Teaching Modalities; Aging
February 8, 2013 § 9 Comments
It’s been an interesting week on the yoga blog front with yet another kerfuffle around a certain teacher’s approach to marketing herself and yoga teaching. As always, hubbubs like this just throw up the polarities, overlooking all nuances, contexts and exceptions. Which is why I really appreciated Boodiba’s post about the subject – she goes beyond the superficial arguments about attire and online presence to distinguish among professional workshop teachers (who spend the majority of their time travelling) and Mysore room teachers (who spend the majority of their time in one place). A good discussion to have, really, and if anything, the fact that we can talk about the presence of these two sorts of teachers in the Ashtanga world today should be a good thing isn’t it? The prospective yoga student now has a choice as to how they’d like to learn – via videos, books, weekend workshops, home practices, Mysore rooms….isn’t this a good thing? Of course, purists will say that yoga should not be learnt from books, yadda yadda yadda. Yes, to a large extent that is true. But if you live in the middle of nowhere with only an Internet connection and no Mysore program in sight, YouTube videos may just be the key to spark off an involvement with yoga or to renew one’s motivation during a slump.
I find hoohas like this problematic not because they happen at all, but because it quickly takes on the tone of absolute righteousness, with people speaking in “this and not that” sort of frameworks. When what is really needed is a discussion that happens in more inclusive terms. If Patanjali can be so chilled about that fact that you may or may not need to have a belief in the divine in order to attain Samadhi, why then are we so fixated on the “right” way to teach yoga, instead of looking to make the best out of each situation? We all learn differently and the fact that the contemporary Ashtanga student has the choice among teachers and various modalities is something that should be celebrated, not argued on.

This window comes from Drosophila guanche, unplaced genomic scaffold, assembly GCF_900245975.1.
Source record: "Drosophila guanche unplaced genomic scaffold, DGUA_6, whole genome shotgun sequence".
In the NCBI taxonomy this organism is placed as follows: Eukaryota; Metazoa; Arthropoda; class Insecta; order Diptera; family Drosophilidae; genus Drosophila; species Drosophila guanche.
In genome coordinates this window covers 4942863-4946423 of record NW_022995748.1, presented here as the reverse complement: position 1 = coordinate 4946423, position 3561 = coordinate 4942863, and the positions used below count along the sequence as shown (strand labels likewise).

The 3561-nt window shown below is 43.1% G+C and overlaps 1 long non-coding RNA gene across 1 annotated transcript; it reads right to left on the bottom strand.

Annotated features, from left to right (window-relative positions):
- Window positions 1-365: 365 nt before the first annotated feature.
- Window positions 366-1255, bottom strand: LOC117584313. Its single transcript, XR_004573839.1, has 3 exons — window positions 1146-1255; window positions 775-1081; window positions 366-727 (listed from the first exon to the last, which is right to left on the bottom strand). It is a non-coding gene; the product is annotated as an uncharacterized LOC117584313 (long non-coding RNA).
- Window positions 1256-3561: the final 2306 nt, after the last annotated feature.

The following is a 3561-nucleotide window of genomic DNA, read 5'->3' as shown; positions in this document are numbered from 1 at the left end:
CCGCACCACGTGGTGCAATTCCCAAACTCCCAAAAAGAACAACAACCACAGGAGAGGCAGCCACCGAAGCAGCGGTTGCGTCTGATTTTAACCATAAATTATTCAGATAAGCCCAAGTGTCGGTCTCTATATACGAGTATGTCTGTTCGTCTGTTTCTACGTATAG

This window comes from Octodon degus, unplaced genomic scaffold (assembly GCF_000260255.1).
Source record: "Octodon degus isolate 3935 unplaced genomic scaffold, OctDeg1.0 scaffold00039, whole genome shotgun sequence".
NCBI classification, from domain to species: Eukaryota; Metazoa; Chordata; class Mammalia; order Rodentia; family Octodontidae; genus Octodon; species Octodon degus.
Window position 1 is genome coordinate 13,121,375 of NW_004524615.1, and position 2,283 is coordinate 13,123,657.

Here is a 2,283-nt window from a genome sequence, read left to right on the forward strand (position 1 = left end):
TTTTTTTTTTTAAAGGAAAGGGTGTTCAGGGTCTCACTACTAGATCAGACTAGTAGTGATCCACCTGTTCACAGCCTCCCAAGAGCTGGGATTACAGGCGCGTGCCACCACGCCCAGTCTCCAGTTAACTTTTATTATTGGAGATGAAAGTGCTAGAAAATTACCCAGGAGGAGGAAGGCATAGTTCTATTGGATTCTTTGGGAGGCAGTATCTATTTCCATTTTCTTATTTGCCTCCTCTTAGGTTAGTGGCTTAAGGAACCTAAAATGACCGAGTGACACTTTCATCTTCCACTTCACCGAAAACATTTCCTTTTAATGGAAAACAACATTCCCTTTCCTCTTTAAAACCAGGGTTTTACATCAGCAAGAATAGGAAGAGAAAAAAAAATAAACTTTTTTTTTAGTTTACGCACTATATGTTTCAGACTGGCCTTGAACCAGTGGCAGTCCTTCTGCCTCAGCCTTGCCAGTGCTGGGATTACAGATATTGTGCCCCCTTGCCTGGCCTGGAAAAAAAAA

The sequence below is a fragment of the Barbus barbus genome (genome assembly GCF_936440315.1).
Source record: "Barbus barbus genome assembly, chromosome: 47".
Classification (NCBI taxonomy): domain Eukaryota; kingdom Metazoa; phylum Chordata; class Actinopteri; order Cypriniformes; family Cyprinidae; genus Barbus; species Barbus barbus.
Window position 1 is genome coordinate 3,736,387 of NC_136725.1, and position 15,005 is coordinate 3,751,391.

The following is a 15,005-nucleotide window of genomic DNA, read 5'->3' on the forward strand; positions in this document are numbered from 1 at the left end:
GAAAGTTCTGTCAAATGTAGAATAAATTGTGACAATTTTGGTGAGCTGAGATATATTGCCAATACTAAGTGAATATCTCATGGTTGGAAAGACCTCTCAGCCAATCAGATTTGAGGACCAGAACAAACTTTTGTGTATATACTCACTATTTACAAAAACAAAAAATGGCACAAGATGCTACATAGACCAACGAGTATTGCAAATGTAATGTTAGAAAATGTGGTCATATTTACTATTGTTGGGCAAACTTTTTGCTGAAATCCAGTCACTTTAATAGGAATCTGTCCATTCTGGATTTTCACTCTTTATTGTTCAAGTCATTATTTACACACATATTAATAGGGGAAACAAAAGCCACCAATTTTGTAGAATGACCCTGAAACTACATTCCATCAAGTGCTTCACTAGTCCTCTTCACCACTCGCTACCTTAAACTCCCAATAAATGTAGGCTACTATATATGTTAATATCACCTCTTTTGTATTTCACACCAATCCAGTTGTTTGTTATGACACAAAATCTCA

Earlier this week I visited a photo gallery in San Francisco that has an ongoing exhibition focused on portraiture. 20 rooms of some of the most amazing work by the greats like Richard Avedon and Lee Friedlander, but the one that really stuck with me was the room with Hans-Peter Feldmann’s 100 years project. 101 portraits lined the perimeter of the room, from age 8 months to 100 years old, translating an abstract notion of age and aging into a physical space. For once, I realized…I saw, quite literally, the years behind me and the years ahead of me. Powerful, to say the least. It was also interesting to note that it wasn’t until the late-50s that the subjects started to convey self-confidence and assuredness in their postures compared with those that came before. Perhaps we only start to find, or get really comfortable with, who we are after the age of 50? That gives me hope.